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Ethical Dilemmas in the Biology Undergraduate Classroom: Role-Playing Congressional Testimony

    Author: Amy M. Wiles1
    VIEW AFFILIATIONS HIDE AFFILIATIONS
    Affiliations: 1: Department of Biology, Mercer University, 1400 Coleman Avenue, Macon, GA 31207
    AUTHOR AND ARTICLE INFORMATION AUTHOR AND ARTICLE INFORMATION
    • Published 15 December 2014
    • Supplemental materials available at http://jmbe.asm.org
    • Corresponding author. Mailing address: Department of Biology, Mercer University, 1400 Coleman Avenue, Macon, GA 31207. Phone: 478-301-2765. Fax: 478-301-2067. E-mail: wiles_am@mercer.edu.
    • ©2014 Author(s). Published by the American Society for Microbiology.
    Source: J. Microbiol. Biol. Educ. December 2014 vol. 15 no. 2 227-228. doi:10.1128/jmbe.v15i2.753
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    Abstract:

    Students often struggle with weighing multiple sides of bioethical dilemmas. The assignment described here incorporates discussion of ethical dilemmas in an upper-level undergraduate biology course. Students are introduced to ethical dilemmas in genetics through discussion of issues in small groups. They are then polled as to what positions they take on each dilemma and are assigned to argue a side opposite of one of their choices. Each student receives a subpoena to appear before a Senate subcommittee to give testimony as an expert witness. This role-play provides students with a starting point and motivation for developing their argument as well as a way to distance themselves from their own opinions by acting as someone holding the opposite stance. At the end of the presentations, students are required to reflect on the experience.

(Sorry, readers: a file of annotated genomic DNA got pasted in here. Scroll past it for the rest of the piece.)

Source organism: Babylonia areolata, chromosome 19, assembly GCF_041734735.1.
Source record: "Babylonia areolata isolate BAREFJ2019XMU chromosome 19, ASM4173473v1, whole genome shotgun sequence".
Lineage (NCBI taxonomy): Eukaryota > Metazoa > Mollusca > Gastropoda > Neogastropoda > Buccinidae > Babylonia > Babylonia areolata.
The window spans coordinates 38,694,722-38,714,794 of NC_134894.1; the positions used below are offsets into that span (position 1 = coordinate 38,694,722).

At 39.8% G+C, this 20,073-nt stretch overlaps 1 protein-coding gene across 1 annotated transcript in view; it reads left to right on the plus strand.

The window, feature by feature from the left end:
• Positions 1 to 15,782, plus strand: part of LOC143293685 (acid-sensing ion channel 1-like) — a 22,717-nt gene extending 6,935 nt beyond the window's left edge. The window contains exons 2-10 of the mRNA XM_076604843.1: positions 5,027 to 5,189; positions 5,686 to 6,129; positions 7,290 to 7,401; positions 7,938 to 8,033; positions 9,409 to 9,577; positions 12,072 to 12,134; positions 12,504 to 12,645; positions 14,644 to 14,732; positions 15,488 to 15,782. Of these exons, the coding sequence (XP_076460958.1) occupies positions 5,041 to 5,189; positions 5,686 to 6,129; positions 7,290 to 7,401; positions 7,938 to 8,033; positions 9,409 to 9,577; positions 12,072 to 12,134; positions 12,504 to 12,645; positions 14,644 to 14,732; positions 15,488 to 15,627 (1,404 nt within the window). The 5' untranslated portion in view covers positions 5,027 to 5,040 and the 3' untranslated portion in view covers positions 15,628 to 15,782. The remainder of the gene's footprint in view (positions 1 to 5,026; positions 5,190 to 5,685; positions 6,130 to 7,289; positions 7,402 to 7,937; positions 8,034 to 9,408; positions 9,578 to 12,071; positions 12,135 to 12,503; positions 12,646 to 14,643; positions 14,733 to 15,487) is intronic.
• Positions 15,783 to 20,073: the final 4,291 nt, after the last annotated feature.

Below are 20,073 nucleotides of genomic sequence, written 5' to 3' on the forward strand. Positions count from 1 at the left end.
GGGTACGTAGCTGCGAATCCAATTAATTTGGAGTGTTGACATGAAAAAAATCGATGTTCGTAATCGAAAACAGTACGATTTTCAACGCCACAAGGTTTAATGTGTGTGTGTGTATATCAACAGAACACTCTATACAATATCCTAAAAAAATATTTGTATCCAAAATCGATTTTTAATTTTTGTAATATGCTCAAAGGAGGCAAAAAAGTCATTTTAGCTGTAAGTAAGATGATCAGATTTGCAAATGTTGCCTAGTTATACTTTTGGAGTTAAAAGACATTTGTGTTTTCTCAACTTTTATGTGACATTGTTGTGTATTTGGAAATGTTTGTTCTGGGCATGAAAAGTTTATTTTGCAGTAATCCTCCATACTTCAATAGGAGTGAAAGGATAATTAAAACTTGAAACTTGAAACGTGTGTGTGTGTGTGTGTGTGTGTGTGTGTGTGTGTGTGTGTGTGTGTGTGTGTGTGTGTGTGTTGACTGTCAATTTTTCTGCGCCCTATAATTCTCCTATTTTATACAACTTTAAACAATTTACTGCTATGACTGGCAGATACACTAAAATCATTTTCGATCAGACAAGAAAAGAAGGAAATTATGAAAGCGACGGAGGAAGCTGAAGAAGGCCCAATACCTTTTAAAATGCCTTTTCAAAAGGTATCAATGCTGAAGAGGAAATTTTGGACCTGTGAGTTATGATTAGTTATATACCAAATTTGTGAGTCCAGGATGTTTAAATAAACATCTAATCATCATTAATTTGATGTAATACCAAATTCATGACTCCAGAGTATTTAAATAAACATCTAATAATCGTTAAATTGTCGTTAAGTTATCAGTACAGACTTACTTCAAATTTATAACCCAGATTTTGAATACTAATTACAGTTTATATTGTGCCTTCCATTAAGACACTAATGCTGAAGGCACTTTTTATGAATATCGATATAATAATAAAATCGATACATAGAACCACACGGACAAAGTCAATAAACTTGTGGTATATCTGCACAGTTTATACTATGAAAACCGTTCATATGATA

References & Citations

1. American Association for the Advancement of Science2011Vision and change in undergraduate biology education report[Online.] http://visionandchange.org/files/2013/11/aaas-VISchange-web1113.pdf
2. Doorn N, Kroesen JO2013Using and developing role plays in teaching aimed at preparing for social responsibilitySci Eng Ethics191513152710.1007/s11948-011-9335-63857546 http://dx.doi.org/10.1007/s11948-011-9335-6
3. i>Clicker2011i>Clicker2New York
4. Johansen CK, Harris DE2000Teaching ethics of biologyAm Biol Teach6535235810.1662/0002-7685(2000)062[0352:TTEOB]2.0.CO;2 http://dx.doi.org/10.1662/0002-7685(2000)062[0352:TTEOB]2.0.CO;2
5. Nicholson S2012Strategies for meaning ful gamification: concepts behind transformative play and participatory museumsPresented at Meaningful Play 2012Lansing, MI[Online.] http://scottnicholson.com/pubs/meaningfulstrategies.pdf
6. Velasquez M, Andre C, Shanks T, Meyer MJWinter 1996 posting date. Thinking ethically: a framework for moral decision makingIssues Ethics71[Online.] http://www.scu.edu/ethics/publications/iie/
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/content/journal/jmbe/10.1128/jmbe.v15i2.753
2014-12-15
2017-09-22

Abstract:

Students often struggle with weighing multiple sides of bioethical dilemmas. The assignment described here incorporates discussion of ethical dilemmas in an upper-level undergraduate biology course. Students are introduced to ethical dilemmas in genetics through discussion of issues in small groups. They are then polled as to what positions they take on each dilemma and are assigned to argue a side opposite of one of their choices. Each student receives a subpoena to appear before a Senate subcommittee to give testimony as an expert witness. This role-play provides students with a starting point and motivation for developing their argument as well as a way to distance themselves from their own opinions by acting as someone holding the opposite stance. At the end of the presentations, students are required to reflect on the experience.

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